As hereinbefore described rod I9 is free to slide in arm 3| of lever 29, but continued movement of the rod to the right under action of intake suction and against the pressure of spring 26 causes lug 63, on rod I9, to engage arm 3| so that further movement to the right of rod I9 moves lever 29 counter-clockwise and also brings spring 33 into cooperation with spring 26 to resist movement of rod I9.

I will now describe briefly, the operation. The throttle stop screw 44 is adjusted with relation to stop 43 to give the desired idling speed when the engine is hot, and connection 39 is adjusted so that when lever arm 3| abuts stop pin 32 the throttle is open considerably more than at normal idling speed. Assume the engine stopped and cold, then lever 53 is held against stop 55 by thermostat 45. As there is no vacuum in the manifold, rod I9 is held by spring 26 in its extreme left position with collar 24 against chamber wall choke valve I3 is held shut and spring 33 holds arm 3| against stop 32 and, thus by rod 36, collar 39, link 31 and connection 39, holds throttle I4 open, with the contacts 66 and 61 touching, all as illustrated.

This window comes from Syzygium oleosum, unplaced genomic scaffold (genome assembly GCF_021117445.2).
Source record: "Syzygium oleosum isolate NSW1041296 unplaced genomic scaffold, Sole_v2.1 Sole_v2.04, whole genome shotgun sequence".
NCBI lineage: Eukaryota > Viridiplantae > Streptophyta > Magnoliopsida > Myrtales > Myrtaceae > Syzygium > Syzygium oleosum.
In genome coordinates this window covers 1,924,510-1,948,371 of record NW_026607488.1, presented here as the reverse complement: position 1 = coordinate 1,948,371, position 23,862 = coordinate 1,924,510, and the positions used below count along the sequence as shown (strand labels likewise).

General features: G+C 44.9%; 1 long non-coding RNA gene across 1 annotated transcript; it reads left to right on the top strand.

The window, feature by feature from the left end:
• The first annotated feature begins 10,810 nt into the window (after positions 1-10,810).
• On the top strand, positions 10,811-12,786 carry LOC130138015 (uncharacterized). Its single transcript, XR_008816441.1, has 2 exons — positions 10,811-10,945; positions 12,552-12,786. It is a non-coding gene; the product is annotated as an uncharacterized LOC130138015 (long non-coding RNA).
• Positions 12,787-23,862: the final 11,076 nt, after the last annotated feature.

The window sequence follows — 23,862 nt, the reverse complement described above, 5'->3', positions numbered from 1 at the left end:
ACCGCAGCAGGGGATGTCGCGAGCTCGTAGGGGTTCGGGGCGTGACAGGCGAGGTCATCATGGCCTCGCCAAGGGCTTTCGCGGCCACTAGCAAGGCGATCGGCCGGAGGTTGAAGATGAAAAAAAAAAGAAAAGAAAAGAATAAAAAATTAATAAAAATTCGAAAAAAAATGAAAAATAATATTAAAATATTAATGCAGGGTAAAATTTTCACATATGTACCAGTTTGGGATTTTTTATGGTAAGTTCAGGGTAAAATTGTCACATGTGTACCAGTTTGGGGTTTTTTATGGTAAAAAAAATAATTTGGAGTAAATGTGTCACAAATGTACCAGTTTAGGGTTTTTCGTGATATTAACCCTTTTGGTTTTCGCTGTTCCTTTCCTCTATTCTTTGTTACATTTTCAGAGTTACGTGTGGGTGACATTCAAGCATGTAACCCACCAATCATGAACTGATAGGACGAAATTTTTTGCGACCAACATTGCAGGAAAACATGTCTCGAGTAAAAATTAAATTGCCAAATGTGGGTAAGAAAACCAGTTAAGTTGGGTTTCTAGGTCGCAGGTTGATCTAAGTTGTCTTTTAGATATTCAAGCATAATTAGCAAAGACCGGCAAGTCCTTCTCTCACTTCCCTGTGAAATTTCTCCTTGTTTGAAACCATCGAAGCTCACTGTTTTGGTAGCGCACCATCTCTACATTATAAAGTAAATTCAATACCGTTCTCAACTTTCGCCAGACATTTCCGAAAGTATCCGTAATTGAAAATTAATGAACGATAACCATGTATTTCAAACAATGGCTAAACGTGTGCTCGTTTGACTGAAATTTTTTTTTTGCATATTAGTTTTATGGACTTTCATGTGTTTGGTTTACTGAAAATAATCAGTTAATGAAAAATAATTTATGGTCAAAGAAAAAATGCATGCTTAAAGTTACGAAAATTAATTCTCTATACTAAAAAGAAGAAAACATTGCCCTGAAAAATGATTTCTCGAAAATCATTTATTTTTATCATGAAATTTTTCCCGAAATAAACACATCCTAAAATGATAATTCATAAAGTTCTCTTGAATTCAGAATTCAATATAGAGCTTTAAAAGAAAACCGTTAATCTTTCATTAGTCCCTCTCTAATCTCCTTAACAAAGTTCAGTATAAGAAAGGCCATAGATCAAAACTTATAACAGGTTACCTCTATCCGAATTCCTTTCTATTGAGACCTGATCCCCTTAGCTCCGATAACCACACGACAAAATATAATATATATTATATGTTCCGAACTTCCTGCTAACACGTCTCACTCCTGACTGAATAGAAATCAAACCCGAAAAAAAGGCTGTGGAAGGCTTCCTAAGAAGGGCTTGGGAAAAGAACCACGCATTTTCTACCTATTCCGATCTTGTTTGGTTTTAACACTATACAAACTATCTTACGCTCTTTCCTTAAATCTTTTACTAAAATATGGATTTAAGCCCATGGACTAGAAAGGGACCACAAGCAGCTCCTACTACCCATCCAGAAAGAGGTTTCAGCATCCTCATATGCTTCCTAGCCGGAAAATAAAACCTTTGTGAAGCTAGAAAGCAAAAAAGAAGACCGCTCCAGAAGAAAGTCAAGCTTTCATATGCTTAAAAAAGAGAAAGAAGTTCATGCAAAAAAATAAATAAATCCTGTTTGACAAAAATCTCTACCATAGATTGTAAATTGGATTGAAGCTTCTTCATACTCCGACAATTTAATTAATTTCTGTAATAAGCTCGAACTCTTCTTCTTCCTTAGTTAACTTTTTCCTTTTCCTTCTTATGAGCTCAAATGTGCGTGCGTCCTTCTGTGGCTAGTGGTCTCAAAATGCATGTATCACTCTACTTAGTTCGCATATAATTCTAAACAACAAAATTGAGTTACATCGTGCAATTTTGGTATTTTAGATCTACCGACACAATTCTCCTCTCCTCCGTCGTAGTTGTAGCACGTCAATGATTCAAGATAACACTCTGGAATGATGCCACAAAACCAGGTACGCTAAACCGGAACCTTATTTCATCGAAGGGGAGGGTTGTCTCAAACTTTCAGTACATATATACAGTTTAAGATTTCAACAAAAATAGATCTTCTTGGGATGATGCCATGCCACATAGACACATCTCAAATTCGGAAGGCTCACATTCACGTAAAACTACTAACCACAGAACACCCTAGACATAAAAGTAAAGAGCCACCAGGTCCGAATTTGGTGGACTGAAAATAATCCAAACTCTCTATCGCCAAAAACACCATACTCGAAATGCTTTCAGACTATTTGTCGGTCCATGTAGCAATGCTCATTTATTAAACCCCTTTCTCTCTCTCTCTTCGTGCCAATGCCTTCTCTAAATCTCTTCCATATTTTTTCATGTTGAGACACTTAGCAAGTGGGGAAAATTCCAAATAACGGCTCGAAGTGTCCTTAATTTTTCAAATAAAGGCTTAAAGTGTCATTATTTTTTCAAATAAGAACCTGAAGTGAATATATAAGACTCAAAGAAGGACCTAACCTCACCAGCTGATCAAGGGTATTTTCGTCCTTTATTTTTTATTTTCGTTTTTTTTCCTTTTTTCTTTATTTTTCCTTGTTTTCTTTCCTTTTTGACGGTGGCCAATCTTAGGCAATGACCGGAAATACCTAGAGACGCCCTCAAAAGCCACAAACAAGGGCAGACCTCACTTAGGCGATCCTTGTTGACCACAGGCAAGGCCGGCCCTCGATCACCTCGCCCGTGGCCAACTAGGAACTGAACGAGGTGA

As the engine is stopped, switch |04 is closed and if the spark is properly retarded switch |02 is closed. u